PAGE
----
Film student producing documentary about growing up in war-torn Beirut
In December 1975, the mutilated bodies of four members of the Lebanese Phalange, or Social Democratic Party, were found in an abandoned car in Christian-dominated East Beirut. This discovery led to the 15-year Lebanese Civil War between the Phalange, which was mainly supported by the Maronites, one of the principal Catholic groups in Lebanon, and the Lebanese National Movement party, which was dominated by leftist Muslims and Palestinians.
University of North Texas graduate student Tania Khalaf vividly remembers the war, which began when she was a child growing up in Beirut.
"I remember my mother screaming as my family ran to the bomb shelter alongside hundreds of others," she says.
This past summer, Beirut was ravaged by war again during hostilities between Israeli forces and Shiite Lebanese Hezbollah forces. The month-long war, which ended with a ceasefire Aug. 14, brought back memories for Khalaf, who was in Beirut at the time to visit her family and film a thesis documentary for her master of fine arts degree in radio, television and film.
Khalaf was unable to return to UNT as she planned on July 27 because the Beirut airport was closed and the whole country was under blockade. She decided to change the subject of her documentary to capture footage of the war. She also wanted to focus on how growing up in a war zone influenced her life.
Khalaf returned to UNT Sept. 4 - one week after the fall semester started. She recently received a $3,500 project completion grant from Women in Film.Dallas, a nonprofit organization that promotes and enhances the recognition of professional women in the film and video industry, to help her finish her documentary, called "Born in Beirut."
"I always wanted to express my feelings toward war, and I thought I'd do a documentary about it after I graduated," she said. "When the war started and I was restricted from leaving the country, I knew that this is the time I need to do it."
Khalaf has a bachelor's degree in drama from Lebanese University in Beirut and worked as a drama teacher and producer and editor for broadcast documentary productions before coming to UNT in 2003.
"I have a lot of passion for learning and wanted to be exposed to a new culture," she said.
She said she chose UNT's MFA program because of her passion for film and "for being able to share stories with others."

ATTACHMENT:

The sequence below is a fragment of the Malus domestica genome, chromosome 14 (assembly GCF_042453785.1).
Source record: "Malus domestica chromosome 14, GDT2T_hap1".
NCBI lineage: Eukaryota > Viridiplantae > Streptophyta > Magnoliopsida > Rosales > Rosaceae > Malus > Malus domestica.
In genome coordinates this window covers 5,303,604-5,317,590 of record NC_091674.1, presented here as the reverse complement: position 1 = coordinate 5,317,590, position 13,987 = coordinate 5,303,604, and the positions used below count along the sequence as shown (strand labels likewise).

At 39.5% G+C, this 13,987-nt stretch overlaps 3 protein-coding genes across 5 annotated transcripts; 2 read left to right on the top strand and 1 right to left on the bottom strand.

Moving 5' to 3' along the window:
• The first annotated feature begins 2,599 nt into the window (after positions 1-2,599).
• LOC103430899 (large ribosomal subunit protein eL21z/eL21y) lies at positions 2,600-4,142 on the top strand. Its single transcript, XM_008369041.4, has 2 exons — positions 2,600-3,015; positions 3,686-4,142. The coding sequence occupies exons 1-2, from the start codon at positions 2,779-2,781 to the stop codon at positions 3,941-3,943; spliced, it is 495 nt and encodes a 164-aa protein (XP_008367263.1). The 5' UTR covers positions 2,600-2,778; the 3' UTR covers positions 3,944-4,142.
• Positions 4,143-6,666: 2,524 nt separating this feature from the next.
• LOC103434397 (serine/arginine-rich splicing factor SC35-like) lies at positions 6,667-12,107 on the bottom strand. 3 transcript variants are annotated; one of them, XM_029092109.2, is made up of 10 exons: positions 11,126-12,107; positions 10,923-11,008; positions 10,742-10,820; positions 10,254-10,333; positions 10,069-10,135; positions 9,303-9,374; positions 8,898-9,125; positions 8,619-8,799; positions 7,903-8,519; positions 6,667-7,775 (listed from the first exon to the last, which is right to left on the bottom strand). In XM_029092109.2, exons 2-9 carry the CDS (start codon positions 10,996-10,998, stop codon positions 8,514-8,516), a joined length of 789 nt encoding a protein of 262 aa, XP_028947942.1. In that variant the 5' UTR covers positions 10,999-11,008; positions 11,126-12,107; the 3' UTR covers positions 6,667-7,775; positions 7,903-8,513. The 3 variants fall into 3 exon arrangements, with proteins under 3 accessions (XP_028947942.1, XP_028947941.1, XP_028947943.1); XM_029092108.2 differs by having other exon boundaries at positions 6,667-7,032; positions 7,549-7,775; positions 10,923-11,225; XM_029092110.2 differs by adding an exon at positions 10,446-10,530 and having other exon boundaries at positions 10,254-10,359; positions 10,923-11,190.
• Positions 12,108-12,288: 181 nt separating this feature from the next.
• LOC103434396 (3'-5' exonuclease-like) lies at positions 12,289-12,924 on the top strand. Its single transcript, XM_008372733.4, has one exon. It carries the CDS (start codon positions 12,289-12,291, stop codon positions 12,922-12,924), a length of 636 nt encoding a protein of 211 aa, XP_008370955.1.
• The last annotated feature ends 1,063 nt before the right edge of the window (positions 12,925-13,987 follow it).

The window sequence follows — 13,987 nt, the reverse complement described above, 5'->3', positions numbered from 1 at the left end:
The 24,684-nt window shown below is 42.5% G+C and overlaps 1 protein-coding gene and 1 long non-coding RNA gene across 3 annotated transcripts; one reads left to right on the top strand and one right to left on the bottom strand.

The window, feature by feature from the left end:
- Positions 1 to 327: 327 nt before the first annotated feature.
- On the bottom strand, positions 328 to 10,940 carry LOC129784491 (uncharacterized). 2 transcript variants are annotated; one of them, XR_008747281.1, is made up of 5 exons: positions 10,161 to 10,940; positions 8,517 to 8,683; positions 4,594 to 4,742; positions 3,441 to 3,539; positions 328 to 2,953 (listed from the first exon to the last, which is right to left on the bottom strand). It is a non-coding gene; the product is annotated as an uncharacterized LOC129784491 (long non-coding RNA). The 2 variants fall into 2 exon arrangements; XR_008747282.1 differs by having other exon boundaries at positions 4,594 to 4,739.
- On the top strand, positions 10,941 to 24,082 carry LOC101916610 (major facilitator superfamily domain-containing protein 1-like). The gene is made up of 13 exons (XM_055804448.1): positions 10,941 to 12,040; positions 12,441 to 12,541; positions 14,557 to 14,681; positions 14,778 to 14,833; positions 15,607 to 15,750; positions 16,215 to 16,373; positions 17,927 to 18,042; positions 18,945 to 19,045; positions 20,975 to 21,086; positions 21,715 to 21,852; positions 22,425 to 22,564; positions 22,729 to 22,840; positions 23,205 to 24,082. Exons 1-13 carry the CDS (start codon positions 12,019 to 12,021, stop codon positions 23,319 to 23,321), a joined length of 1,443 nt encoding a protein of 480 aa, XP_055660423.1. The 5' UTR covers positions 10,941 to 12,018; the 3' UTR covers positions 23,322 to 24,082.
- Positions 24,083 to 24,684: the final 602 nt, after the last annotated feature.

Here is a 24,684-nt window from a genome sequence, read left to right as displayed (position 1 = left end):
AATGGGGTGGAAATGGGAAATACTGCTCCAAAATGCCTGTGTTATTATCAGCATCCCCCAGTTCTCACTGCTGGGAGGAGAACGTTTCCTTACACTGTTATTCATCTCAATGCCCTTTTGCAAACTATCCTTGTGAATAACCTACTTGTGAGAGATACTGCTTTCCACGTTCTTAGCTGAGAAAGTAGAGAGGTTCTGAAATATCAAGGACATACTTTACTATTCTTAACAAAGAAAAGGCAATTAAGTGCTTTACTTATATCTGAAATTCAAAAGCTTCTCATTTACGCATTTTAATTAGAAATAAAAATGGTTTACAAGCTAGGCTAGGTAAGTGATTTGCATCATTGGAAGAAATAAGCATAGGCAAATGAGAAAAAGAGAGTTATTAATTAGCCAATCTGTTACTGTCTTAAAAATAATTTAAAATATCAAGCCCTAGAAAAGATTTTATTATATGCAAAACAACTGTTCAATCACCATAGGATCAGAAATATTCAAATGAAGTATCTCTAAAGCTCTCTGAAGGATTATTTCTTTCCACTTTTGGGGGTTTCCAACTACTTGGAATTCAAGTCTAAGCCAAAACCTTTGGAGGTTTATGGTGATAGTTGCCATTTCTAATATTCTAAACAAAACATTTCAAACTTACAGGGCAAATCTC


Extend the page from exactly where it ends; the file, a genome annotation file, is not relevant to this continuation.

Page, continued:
"I strongly believe you can enable social change through a documentary," she said.
In addition to having footage of the Lebanon-Israeli War, "Born in Beirut" will include interviews that Khalaf conducted with those who lived close to the two nations' borders and lost their homes, friends or family members to the rocket and mortar attacks. Khalaf often filmed wearing a mask on her face to protect her from toxins from phosphorous bombs, cluster bombs and uranium that were used by the Israeli Army.
Khalaf said the film will also include simple, hand-drawn animation to show the war through the eyes of a child.
"I will do the voiceover of the little girl in the animation," she said. "The challenge of this film is to set politics aside and think of the war in terms of human rights. It will be a struggle because my memories of the civil war resonate much more powerfully after last summer's experience."
The $3,500 grant will allow Khalaf to return to Beirut for a month beginning Dec. 12. During that time, she will complete the animation and additional interviews for the film.
"Born in Beirut" is one of several documentaries she has created as a UNT student. Last year, her film "still, life," which she produced with UNT student Meta Newhouse, received first prize in the Documentary Short Competition at the Austin Film Festival. The film follows two UNT art students who collect dead animals and photograph them.
Khalaf also produced "Walking Through Tall Grass," about a 3-year-old double amputee. She said she may eventually return to her original idea for her master's thesis film - a documentary about Lebanon's homeless children called "The Chicklets Kids."
But first, she plans to finish "Born in Beirut" and receive her master of fine arts degree in May.
"I hope the film will broaden others' point of view and perspective about the Middle East," she said. "We aspire for peace and wish to resolve all our differences through communication and stop resorting to war and violence."